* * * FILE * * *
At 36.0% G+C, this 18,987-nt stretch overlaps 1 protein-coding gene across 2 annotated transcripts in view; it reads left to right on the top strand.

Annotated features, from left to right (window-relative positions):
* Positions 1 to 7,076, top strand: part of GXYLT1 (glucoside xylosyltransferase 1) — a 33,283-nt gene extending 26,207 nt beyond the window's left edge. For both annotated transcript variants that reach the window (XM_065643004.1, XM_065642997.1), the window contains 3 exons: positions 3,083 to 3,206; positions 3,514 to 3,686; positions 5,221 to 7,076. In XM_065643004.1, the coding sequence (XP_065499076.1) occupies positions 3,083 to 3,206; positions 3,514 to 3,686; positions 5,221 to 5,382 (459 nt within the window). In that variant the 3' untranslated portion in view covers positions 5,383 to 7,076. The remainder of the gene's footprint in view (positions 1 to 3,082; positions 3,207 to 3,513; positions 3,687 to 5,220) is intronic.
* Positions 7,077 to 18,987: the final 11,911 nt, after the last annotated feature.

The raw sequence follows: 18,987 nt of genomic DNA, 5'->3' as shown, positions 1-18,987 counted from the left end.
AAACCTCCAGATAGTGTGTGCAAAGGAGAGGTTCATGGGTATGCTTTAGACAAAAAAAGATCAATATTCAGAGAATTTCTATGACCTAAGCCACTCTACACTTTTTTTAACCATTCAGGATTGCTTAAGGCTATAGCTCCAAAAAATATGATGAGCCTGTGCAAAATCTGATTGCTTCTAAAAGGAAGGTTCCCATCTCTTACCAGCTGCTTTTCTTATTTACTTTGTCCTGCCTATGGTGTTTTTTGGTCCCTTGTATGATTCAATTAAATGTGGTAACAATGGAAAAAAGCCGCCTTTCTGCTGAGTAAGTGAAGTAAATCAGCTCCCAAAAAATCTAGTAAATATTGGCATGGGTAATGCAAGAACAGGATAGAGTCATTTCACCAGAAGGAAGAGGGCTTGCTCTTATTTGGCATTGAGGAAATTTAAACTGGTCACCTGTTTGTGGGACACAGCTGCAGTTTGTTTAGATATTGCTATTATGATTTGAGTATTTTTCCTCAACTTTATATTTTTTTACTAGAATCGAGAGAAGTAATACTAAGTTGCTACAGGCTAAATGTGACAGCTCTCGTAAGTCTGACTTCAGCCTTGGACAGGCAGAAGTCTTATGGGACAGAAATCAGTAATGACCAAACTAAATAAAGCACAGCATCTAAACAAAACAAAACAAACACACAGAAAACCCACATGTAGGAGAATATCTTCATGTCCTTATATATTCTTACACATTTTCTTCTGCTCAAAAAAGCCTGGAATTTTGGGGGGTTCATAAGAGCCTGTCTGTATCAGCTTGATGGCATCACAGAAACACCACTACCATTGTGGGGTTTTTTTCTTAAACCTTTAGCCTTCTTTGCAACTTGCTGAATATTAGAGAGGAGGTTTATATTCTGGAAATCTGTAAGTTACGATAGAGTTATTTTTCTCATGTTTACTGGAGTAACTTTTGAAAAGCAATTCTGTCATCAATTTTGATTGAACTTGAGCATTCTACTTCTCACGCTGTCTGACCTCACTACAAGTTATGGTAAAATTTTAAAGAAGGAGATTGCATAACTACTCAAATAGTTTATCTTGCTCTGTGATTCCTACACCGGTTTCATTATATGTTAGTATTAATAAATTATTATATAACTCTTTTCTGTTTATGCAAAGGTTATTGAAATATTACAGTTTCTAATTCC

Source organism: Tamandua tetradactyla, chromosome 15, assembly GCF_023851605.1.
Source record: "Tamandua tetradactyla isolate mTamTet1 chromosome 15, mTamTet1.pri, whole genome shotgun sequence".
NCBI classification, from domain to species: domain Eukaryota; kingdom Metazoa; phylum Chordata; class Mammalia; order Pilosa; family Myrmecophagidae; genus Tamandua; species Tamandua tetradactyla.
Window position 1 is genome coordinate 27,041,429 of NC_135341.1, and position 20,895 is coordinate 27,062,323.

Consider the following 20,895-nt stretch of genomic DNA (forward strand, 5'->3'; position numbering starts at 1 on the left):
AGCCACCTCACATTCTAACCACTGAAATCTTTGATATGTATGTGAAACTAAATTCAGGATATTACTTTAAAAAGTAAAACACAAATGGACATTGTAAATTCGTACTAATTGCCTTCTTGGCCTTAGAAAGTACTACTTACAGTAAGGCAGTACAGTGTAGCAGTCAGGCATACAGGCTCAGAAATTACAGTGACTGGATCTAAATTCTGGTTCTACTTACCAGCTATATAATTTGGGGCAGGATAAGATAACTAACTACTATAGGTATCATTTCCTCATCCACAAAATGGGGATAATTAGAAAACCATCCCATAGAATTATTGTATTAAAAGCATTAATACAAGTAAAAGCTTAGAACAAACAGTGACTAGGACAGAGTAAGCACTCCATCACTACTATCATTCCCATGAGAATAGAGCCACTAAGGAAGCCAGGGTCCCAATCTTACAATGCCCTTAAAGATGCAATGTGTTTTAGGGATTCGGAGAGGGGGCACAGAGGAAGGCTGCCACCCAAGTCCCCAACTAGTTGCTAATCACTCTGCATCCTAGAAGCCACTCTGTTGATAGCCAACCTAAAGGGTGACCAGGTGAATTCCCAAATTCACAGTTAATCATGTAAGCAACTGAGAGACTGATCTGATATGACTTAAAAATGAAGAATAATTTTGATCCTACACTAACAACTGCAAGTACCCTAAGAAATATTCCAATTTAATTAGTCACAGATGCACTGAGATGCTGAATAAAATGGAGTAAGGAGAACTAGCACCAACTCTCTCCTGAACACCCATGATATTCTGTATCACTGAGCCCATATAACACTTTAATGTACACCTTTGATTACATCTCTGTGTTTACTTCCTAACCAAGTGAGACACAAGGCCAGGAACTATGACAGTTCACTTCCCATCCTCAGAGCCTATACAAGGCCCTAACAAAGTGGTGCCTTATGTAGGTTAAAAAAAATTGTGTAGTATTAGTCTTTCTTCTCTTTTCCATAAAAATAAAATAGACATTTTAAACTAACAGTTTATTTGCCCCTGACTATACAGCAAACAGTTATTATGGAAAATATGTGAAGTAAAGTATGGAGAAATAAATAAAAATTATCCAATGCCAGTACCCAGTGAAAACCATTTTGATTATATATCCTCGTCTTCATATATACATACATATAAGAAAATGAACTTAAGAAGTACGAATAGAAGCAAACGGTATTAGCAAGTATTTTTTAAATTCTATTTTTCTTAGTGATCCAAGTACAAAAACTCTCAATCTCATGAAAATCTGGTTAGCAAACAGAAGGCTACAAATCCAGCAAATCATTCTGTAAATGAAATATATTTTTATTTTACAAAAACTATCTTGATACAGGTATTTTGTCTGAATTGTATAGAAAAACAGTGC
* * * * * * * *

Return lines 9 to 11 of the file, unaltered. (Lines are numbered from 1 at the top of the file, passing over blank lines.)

NCBI classification, from domain to species: domain Eukaryota; kingdom Metazoa; phylum Chordata; class Mammalia; order Pilosa; family Myrmecophagidae; genus Tamandua; species Tamandua tetradactyla.
Window position 1 is genome coordinate 27,041,429 of NC_135341.1, and position 20,895 is coordinate 27,062,323.

Consider the following 20,895-nt stretch of genomic DNA (forward strand, 5'->3'; position numbering starts at 1 on the left):